4. Draft control: Spent gases exit the boiler and are sent to chimney via the flue pipe. At the exit from the boiler or in the flue pipe, there is a damper that controls the flow. Since we control boilers, basically, by turning them on and off, fuel can be saved by closing the damper and retarding the cooling of the boiler when the boiler is off, an automatic operation. This is another job for the mechanic.
5. Automatic controls: All boiler functions are regulated by automatic controls, especially by the steam pressure regulator ("Pressurtrol") or the hot water heating system aquastat. These also must be checked by a mechanic. If they are not set correctly, your building will experience erratic heating.
6. Heating distribution system: This consists of the piping of steam or hot water from the boiler through pipes to radiators or convectors in the apartments, and returns the condensed steam or cooled hot water back to the boiler. Poor heat distribution, although not usually appreciated, is the most common cause of high energy bills. This is too complicated a technology to discuss here. You may want to have a real heating expert take a survey of the distribution system; a consulting mechanical engineer or equivalent.
You want the survey to include an investigation into the common problem of an unbalanced system; i.e., a condition in which one apartment is very warm while, at the same time, others are chilly. If the heating system has to be overworked to maintain comfortable temperatures in the apartments that tend to be chilly, while the others are overheated, then consider this basic rule of thumb: For every one degree that the average temperature in the building is above, say 72 degrees, the building’s fuel consumption rises about three percent! If, then, the overheating is, say, five degrees, the heating bill is about 15 percent higher than it should be.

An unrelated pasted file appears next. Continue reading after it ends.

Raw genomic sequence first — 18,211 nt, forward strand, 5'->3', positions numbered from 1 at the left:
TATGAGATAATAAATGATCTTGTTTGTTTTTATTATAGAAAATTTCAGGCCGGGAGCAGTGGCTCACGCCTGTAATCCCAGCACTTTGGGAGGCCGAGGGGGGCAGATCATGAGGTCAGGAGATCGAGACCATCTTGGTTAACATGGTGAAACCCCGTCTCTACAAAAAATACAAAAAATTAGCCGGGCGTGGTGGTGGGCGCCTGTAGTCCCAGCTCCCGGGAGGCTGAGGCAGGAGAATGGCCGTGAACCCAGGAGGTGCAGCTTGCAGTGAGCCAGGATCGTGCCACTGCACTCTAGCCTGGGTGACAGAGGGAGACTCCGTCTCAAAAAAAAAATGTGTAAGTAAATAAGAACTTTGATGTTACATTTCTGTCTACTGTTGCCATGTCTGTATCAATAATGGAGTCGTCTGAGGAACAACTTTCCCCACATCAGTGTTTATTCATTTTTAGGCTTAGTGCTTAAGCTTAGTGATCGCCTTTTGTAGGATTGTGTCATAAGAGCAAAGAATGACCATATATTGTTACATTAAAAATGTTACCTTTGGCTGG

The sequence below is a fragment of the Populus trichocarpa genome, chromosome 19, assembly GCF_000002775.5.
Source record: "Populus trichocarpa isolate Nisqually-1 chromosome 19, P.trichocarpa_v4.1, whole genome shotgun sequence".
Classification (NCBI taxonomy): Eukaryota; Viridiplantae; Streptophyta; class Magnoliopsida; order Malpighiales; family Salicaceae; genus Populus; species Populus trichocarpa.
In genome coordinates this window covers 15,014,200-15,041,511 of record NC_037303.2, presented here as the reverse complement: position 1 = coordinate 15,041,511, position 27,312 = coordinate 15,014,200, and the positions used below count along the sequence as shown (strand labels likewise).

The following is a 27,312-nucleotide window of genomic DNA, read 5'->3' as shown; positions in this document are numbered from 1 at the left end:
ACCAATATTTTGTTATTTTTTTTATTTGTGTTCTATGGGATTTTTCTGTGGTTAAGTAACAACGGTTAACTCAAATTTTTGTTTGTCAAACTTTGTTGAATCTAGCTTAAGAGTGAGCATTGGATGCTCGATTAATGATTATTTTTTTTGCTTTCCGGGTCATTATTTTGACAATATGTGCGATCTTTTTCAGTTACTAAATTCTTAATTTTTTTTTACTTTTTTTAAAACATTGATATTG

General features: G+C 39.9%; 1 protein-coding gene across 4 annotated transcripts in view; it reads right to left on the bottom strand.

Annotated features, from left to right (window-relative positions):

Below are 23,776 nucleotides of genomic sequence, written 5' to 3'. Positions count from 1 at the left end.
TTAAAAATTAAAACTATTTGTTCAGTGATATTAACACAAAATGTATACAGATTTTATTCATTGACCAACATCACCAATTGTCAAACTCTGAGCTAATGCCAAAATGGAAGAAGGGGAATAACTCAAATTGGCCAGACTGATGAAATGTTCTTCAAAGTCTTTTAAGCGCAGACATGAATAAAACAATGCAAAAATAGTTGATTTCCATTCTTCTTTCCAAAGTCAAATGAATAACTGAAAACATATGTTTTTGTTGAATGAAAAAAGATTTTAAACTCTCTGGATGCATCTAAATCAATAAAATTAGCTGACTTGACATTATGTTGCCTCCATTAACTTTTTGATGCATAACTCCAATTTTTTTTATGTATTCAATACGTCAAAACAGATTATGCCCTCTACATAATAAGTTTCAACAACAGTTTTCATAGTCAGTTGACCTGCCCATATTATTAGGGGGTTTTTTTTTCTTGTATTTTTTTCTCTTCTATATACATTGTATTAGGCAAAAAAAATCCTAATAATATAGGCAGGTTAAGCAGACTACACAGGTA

7. Indoor temperatures: The three percent rule, described above, requires that the board of the co-op or condo decide on what temperature should be maintained in the apartments. The city’s housing maintenance code prescribes a minimum daytime temperature of 68 degrees. Most of us find this too chilly and will be comfortable when the room temperature is about 72 degrees. The elderly, however, may want it warmer (75 degrees at least).
For these, special measures should be taken to provide higher temperatures in their apartments only. A really neat trick is to supply small fans for the affected rooms that blow onto the radiators or convectors. The increased air velocity over these radiators or convectors will cause them to create more warm air.
8. Domestic hot water (DHW): In New York multifamily buildings, hot water for sinks and tub/showers is generated in the heating boiler. The Housing Maintenance Code requires that it be at least 120 degrees at the fixtures. To assure that temperature, the water is sent from the boiler room at, perhaps, 130-140 degrees. Higher temperatures not only pose a grave risk of scalding to infants and the elderly, but is wasteful of fuel. An automatic device near the boiler controls the "send-out" temperature. That, too, should be checked by the superintendent or a mechanic.
Today, with high costs for water and high costs for fuel to heat it, it behooves the board to pay attention to the DHW system. On average, over the year, the fuel to generate DHW is likely to account for about 30% of your entire fuel expenses.
Mr. Koral is director of New York City Technical College’s Apartment House Institute and founder of The Superintendent’s Club of New York.